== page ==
First of all, Jesus said, in John 16:33, that in this world we will have trouble. In the same verse, Jesus did NOT omit to tell us to take comfort, for He had overcome the world.  We are to realize that, first of all, those words were said to His disciples then, who then were serving, and continued to serve after the Lord's resurrection.  So, formal servants of the Lord, should NOT be surprised that despite their serving the Lord, their lives could still be with troubles.  Then, we also should know that all of us, believers, are servants of the Lord, even if we do NOT serve in a full-time ministry.  All believers are disciples of the Lord, as such, we will have troubles in our lives.

But is it that only when we stray that we will have trouble, and so, if we do NOT stray, we will NOT have trouble.  In other words, are the troubles of John 16:33 only come to those who are NOT doing the will of God or are NOT acting righteously? No, it was without that qualification.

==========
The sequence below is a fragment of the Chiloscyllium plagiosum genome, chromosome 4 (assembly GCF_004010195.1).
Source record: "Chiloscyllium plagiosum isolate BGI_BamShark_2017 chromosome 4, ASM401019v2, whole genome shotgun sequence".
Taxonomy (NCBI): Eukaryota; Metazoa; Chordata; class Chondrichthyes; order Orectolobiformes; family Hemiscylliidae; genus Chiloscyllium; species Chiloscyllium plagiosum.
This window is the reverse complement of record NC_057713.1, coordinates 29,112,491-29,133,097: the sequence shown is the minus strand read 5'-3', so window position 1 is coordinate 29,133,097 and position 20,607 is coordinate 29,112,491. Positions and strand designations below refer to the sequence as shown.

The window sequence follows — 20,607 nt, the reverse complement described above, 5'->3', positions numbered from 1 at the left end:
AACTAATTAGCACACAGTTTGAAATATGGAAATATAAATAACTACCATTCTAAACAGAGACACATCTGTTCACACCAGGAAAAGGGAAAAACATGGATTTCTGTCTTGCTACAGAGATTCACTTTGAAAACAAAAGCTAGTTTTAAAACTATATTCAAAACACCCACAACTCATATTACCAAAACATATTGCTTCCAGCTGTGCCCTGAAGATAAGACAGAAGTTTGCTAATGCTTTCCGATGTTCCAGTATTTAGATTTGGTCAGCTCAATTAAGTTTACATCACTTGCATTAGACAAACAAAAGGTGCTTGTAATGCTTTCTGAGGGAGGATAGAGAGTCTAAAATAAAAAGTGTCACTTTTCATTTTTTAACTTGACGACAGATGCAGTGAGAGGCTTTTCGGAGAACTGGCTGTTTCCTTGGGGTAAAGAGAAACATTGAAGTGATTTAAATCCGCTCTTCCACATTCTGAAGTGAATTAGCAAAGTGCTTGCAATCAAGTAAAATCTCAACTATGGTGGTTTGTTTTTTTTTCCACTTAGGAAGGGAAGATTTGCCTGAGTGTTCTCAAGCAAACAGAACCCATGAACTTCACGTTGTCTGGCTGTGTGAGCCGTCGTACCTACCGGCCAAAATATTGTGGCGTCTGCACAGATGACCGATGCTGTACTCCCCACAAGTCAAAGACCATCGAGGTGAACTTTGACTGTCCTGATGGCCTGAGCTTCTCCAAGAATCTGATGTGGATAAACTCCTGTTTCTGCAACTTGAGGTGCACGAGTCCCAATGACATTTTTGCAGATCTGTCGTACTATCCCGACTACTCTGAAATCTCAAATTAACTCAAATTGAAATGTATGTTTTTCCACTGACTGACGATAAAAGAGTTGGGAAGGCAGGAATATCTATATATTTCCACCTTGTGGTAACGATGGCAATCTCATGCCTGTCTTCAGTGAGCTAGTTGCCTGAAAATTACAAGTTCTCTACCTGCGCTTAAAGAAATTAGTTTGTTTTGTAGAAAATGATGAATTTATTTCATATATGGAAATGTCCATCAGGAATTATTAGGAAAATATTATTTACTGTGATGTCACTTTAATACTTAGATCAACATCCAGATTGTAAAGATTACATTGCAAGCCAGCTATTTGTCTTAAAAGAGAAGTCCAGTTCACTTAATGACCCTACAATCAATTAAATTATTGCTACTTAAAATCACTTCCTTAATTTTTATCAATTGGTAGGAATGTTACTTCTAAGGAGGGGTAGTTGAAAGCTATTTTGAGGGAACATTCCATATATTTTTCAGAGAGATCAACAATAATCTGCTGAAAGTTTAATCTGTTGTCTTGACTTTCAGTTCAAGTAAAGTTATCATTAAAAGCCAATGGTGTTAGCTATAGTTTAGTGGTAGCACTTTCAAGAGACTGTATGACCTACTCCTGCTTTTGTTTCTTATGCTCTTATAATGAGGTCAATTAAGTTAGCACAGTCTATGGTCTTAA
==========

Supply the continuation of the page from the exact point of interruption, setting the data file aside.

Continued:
We read this in 2 Tim 3:12 - In fact, everyone who wants to live a godly life in Christ Jesus will be persecuted,. What this verse is saying, is that even when we are doing the will of God and are living righteously, we will face persecution.  Will everyone who lives a godly life, be whipped and murdered? No, I am NOT saying that, and the Word is NOT necessarily saying that, that everyone will be subjected to the same, as was suffered by Jesus.  For some individuals, yes, they would suffer hurt and death, but for all others, varying degrees of troubles, hardships, afflictions, and losses.  There is no need to confine persecution to heavy physical hurt and death. Men and Satan and his minions can try to make life difficult for you; try to snare you, and deceive you.  Jesus came to give life, life abundant, but Satan, to steal, kill, and destroy.  When you are for God, Satan is against you, and you and I are still in the world, the domain which Satan is perpetuating his rule.